as more prophetic nocturnal vision; but as for farming, I am
convinced that my genius dates from an older era than the
agricultural. I would at least strike my spade into the earth
with such careless freedom but accuracy as the woodpecker his
bill into a tree. There is in my nature, methinks, a singular
yearning toward all wildness. I know of no redeeming qualities
in myself but a sincere love for some things, and when I am
reproved I fall back on to this ground. What have I to do with
ploughs? I cut another furrow than you see. Where the off ox
treads, there is it not, it is farther off; where the nigh ox
walks, it will not be, it is nigher still. If corn fails, my
crop fails not, and what are drought and rain to me? The rude
Saxon pioneer will sometimes pine for that refinement and
artificial beauty which are English, and love to hear the sound
of such sweet and classical names as the Pentland and Malvern
Hills, the Cliffs of Dover and the Trosachs, Richmond, Derwent,
and Winandermere, which are to him now instead of the Acropolis
and Parthenon, of Baiae, and Athens with its sea-walls, and
Arcadia and Tempe.

Greece, who am I that should remember thee,
Thy Marathon and thy Thermopylae?
Is my life vulgar, my fate mean,
Which on these golden memories can lean?

We are apt enough to be pleased with such books as Evelyn's
Sylva, Acetarium, and Kalendarium Hortense, but they imply a
relaxed nerve in the reader. Gardening is civil and social, but
it wants the vigor and freedom of the forest and the outlaw.
There may be an excess of cultivation as well as of anything
else, until civilization becomes pathetic. A highly cultivated
man,--all whose bones can be bent! whose heaven-born virtues are
but good manners! The young pines springing up in the cornfields
from year to year are to me a refreshing fact. We talk of
civilizing the Indian, but that is not the name for his
improvement. By the wary independence and aloofness of his dim
forest life he preserves his intercourse with his native gods,
and is admitted from time to time to a rare and peculiar society
with Nature. He has glances of starry recognition to which our
saloons are strangers. The steady illumination of his genius,
dim only because distant, is like the faint but satisfying light
of the stars compared with the dazzling but ineffectual and
short-lived blaze of candles. The Society-Islanders had their
day-born gods, but they were not supposed to be "of equal
antiquity with the _atua fauau po_, or night-born gods." It is
true, there are the innocent pleasures of country life, and it is
sometimes pleasant to make the earth yield her increase, and
gather the fruits in their season, but the heroic spirit will not
fail to dream of remoter retirements and more rugged paths. It
will have its garden-plots and its _parterres_ elsewhere than on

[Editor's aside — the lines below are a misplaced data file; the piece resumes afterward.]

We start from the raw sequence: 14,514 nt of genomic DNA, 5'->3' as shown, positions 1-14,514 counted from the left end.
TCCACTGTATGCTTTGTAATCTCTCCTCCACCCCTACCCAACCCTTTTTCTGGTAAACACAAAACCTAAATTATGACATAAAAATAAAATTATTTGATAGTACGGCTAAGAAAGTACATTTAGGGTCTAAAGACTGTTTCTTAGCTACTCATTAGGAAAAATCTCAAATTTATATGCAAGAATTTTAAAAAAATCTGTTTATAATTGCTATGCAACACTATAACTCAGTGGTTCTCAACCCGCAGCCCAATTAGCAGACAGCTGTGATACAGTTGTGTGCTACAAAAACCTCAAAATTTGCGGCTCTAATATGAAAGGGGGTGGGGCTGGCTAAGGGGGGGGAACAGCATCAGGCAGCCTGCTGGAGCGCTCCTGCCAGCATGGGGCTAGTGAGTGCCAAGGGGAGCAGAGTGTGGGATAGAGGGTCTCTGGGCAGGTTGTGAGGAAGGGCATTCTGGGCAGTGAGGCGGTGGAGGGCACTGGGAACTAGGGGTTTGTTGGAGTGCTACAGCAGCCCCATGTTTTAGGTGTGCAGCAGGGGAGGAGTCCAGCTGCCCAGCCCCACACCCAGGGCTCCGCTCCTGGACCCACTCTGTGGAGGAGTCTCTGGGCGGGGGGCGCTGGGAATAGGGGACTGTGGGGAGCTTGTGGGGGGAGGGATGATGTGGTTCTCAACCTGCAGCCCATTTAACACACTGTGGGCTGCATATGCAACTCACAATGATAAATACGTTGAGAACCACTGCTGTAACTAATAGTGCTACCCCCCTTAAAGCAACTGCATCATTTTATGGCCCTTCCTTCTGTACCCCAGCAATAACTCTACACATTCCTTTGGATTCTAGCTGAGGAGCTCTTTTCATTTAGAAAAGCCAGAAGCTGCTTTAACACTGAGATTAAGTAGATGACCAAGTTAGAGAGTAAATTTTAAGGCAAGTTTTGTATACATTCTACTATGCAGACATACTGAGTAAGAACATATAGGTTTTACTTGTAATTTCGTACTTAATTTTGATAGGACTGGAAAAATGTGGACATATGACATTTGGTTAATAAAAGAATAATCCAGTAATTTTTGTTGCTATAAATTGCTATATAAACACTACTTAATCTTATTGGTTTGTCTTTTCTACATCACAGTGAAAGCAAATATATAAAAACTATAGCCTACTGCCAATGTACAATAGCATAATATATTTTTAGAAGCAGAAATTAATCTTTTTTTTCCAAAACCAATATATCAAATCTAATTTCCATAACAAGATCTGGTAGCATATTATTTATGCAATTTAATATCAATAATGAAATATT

the earth, and gather nuts and berries by the way for its
subsistence, or orchard fruits with such heedlessness as berries.
We would not always be soothing and taming nature, breaking the
horse and the ox, but sometimes ride the horse wild and chase the
buffalo. The Indian's intercourse with Nature is at least such
as admits of the greatest independence of each. If he is
somewhat of a stranger in her midst, the gardener is too much of
a familiar. There is something vulgar and foul in the latter's
closeness to his mistress, something noble and cleanly in the
former's distance. In civilization, as in a southern latitude,
man degenerates at length, and yields to the incursion of more
northern tribes,

"Some nation yet shut in
With hills of ice."

There are other, savager, and more primeval aspects of nature
than our poets have sung. It is only white man's poetry. Homer
and Ossian even can never revive in London or Boston. And yet
behold how these cities are refreshed by the mere tradition, or
the imperfectly transmitted fragrance and flavor of these wild
fruits. If we could listen but for an instant to the chant of the
Indian muse, we should understand why he will not exchange his
savageness for civilization. Nations are not whimsical. Steel
and blankets are strong temptations; but the Indian does well to
continue Indian.

After sitting in my chamber many days, reading the poets, I have
been out early on a foggy morning, and heard the cry of an owl in
a neighboring wood as from a nature behind the common, unexplored
by science or by literature. None of the feathered race has yet
realized my youthful conceptions of the woodland depths. I had
seen the red Election-bird brought from their recesses on my
comrades' string, and fancied that their plumage would assume
stranger and more dazzling colors, like the tints of evening, in
proportion as I advanced farther into the darkness and solitude
of the forest. Still less have I seen such strong and wilderness
tints on any poet's string.

These modern ingenious sciences and arts do not affect me as
those more venerable arts of hunting and fishing, and even of